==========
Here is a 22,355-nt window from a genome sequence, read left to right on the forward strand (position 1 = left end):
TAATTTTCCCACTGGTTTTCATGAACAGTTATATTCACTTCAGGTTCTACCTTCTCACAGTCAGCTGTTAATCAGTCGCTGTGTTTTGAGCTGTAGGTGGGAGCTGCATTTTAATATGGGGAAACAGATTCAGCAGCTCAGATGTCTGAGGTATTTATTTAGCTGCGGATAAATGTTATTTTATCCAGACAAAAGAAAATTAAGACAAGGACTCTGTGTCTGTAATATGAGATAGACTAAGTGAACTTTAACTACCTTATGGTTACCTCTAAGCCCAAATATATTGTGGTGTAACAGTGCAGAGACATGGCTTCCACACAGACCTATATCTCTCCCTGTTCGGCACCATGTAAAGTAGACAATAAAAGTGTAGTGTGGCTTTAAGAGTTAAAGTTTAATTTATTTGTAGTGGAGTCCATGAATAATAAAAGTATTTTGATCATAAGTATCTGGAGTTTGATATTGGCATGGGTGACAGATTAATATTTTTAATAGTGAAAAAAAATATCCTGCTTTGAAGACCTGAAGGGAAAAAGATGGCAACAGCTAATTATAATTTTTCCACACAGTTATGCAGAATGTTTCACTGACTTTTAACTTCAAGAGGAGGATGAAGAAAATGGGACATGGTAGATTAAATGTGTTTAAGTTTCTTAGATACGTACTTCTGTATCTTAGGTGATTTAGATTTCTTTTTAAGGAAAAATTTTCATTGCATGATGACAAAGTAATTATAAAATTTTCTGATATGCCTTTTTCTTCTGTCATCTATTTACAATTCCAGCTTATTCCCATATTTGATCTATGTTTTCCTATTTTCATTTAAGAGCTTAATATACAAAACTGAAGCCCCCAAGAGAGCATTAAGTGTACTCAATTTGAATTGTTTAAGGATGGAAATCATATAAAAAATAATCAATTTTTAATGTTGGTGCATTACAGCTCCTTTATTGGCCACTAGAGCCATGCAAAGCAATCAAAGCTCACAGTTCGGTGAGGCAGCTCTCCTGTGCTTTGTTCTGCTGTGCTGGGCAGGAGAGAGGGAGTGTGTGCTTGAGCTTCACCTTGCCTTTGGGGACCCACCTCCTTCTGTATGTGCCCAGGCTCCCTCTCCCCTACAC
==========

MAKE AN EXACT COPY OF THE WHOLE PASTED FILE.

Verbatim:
Here is a 22,355-nt window from a genome sequence, read left to right on the forward strand (position 1 = left end):
TAATTTTCCCACTGGTTTTCATGAACAGTTATATTCACTTCAGGTTCTACCTTCTCACAGTCAGCTGTTAATCAGTCGCTGTGTTTTGAGCTGTAGGTGGGAGCTGCATTTTAATATGGGGAAACAGATTCAGCAGCTCAGATGTCTGAGGTATTTATTTAGCTGCGGATAAATGTTATTTTATCCAGACAAAAGAAAATTAAGACAAGGACTCTGTGTCTGTAATATGAGATAGACTAAGTGAACTTTAACTACCTTATGGTTACCTCTAAGCCCAAATATATTGTGGTGTAACAGTGCAGAGACATGGCTTCCACACAGACCTATATCTCTCCCTGTTCGGCACCATGTAAAGTAGACAATAAAAGTGTAGTGTGGCTTTAAGAGTTAAAGTTTAATTTATTTGTAGTGGAGTCCATGAATAATAAAAGTATTTTGATCATAAGTATCTGGAGTTTGATATTGGCATGGGTGACAGATTAATATTTTTAATAGTGAAAAAAAATATCCTGCTTTGAAGACCTGAAGGGAAAAAGATGGCAACAGCTAATTATAATTTTTCCACACAGTTATGCAGAATGTTTCACTGACTTTTAACTTCAAGAGGAGGATGAAGAAAATGGGACATGGTAGATTAAATGTGTTTAAGTTTCTTAGATACGTACTTCTGTATCTTAGGTGATTTAGATTTCTTTTTAAGGAAAAATTTTCATTGCATGATGACAAAGTAATTATAAAATTTTCTGATATGCCTTTTTCTTCTGTCATCTATTTACAATTCCAGCTTATTCCCATATTTGATCTATGTTTTCCTATTTTCATTTAAGAGCTTAATATACAAAACTGAAGCCCCCAAGAGAGCATTAAGTGTACTCAATTTGAATTGTTTAAGGATGGAAATCATATAAAAAATAATCAATTTTTAATGTTGGTGCATTACAGCTCCTTTATTGGCCACTAGAGCCATGCAAAGCAATCAAAGCTCACAGTTCGGTGAGGCAGCTCTCCTGTGCTTTGTTCTGCTGTGCTGGGCAGGAGAGAGGGAGTGTGTGCTTGAGCTTCACCTTGCCTTTGGGGACCCACCTCCTTCTGTATGTGCCCAGGCTCCCTCTCCCCTACAC